(NewsUSA) - September 10 is Grandparents’ Day! It’s a time to celebrate the special bond between grandparents (or great-grandparents and other caregivers!) and grandkids. You can show your grandkids how much you care — and help them stay safe— by keeping medicines up and away when you spend time together.
In 2020, about 35,000 children under the age of 5 years were brought to emergency rooms after getting into medicine that was left within reach. More than 70% of these children were 2 years of age or younger – a stage that involves exploring their surroundings and often putting things into their mouths. However, children (and pets!) can get sick if they swallow medicines, vitamins, or other supplements they’re not supposed to have, including gummies.
“Medicines often come in bright colors that look like candy and gummy formulations can look, smell, and taste like the fruit snacks that many toddlers enjoy,” says Mike Bell, MD, Deputy Director, CDC’s Division of Healthcare Quality Promotion. “It may be tempting to leave your next dose of medication out so that you remember to take it, but when young children are around, it’s important to keep all medicines out of their reach and sight.”
This Grandparents’ Day, the Up and Away campaign of the Centers for Disease Control and Prevention-led PROTECT Initiative, is reminding grandparents and caregivers to keep medication safety top of mind any time they are caring for, visiting, or preparing for a visit from their grandkids.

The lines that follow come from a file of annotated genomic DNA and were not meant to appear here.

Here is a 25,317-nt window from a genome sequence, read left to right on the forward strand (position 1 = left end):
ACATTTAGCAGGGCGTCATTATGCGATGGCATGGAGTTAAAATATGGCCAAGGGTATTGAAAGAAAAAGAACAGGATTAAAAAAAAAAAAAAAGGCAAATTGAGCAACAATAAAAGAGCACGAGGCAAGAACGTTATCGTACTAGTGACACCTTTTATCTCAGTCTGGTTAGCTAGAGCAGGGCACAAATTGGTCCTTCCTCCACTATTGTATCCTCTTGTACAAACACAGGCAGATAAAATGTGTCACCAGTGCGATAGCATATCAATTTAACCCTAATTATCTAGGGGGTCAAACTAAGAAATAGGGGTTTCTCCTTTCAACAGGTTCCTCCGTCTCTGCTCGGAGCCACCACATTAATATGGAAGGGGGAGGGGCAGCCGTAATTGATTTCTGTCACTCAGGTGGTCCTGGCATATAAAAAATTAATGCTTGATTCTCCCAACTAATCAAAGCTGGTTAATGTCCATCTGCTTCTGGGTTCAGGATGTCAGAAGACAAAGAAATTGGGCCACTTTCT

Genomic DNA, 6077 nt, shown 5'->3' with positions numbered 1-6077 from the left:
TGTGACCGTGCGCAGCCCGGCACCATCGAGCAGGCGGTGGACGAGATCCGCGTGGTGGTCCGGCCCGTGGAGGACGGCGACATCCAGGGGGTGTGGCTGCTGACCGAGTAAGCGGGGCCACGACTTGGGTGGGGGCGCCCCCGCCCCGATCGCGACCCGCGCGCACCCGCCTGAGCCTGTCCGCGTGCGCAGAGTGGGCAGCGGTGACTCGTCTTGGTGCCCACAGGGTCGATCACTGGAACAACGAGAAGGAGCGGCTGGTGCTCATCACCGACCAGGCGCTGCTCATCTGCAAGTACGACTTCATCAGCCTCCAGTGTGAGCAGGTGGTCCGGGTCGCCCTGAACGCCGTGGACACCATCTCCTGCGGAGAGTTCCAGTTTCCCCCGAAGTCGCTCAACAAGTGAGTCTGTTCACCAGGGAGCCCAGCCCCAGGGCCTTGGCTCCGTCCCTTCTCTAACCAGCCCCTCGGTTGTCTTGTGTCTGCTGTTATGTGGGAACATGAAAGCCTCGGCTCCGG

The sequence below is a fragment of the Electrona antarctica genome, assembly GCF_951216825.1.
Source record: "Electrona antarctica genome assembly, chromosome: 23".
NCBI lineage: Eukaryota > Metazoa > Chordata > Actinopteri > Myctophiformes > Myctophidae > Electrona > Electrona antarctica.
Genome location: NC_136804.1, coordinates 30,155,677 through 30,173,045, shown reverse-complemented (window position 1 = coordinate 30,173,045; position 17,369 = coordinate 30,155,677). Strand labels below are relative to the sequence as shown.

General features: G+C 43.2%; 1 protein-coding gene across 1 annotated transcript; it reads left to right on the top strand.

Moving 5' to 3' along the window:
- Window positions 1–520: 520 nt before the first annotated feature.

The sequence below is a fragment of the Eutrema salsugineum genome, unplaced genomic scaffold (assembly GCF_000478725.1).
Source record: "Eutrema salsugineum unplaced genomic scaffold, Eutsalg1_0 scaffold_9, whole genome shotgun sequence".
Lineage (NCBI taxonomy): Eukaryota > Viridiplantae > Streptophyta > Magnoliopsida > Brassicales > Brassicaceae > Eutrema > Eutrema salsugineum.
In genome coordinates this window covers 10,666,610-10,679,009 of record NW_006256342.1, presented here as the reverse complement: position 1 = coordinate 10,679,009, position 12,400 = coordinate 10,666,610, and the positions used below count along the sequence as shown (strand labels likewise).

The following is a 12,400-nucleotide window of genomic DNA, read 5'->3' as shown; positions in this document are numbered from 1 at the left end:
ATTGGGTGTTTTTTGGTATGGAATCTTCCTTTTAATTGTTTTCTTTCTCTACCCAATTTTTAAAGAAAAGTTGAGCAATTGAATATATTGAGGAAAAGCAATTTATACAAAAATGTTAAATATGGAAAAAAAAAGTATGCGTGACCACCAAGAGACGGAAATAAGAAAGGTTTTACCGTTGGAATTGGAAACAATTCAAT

Follow these tips to help your grandkids stay safe:
- Grandkids coming over? Take time to sweep or vacuum the floor before they arrive. It’s easy for pills to fall on the floor and roll out of sight where young children (or pets) could find them.
- Whether you’re at home or visiting with family, put medicines up and away in a place your grandkids can’t see or reach. For example, you can put them in a high cabinet or on a high closet shelf rather than leaving medications on a nightstand, bathroom, or kitchen counter.
- If you carry medicines with you in your bag or purse, keep them in child-resistant containers — and keep your bag or purse where young kids can’t see or reach it.
Learn more about how to keep medicines somewhere safe at UpAndAway.org.
If you think a child might have swallowed a medicine, vitamin, or other supplement, get help right away — even if you’re not sure. Call Poison Help at 800-222-1222 or go to PoisonHelp.org.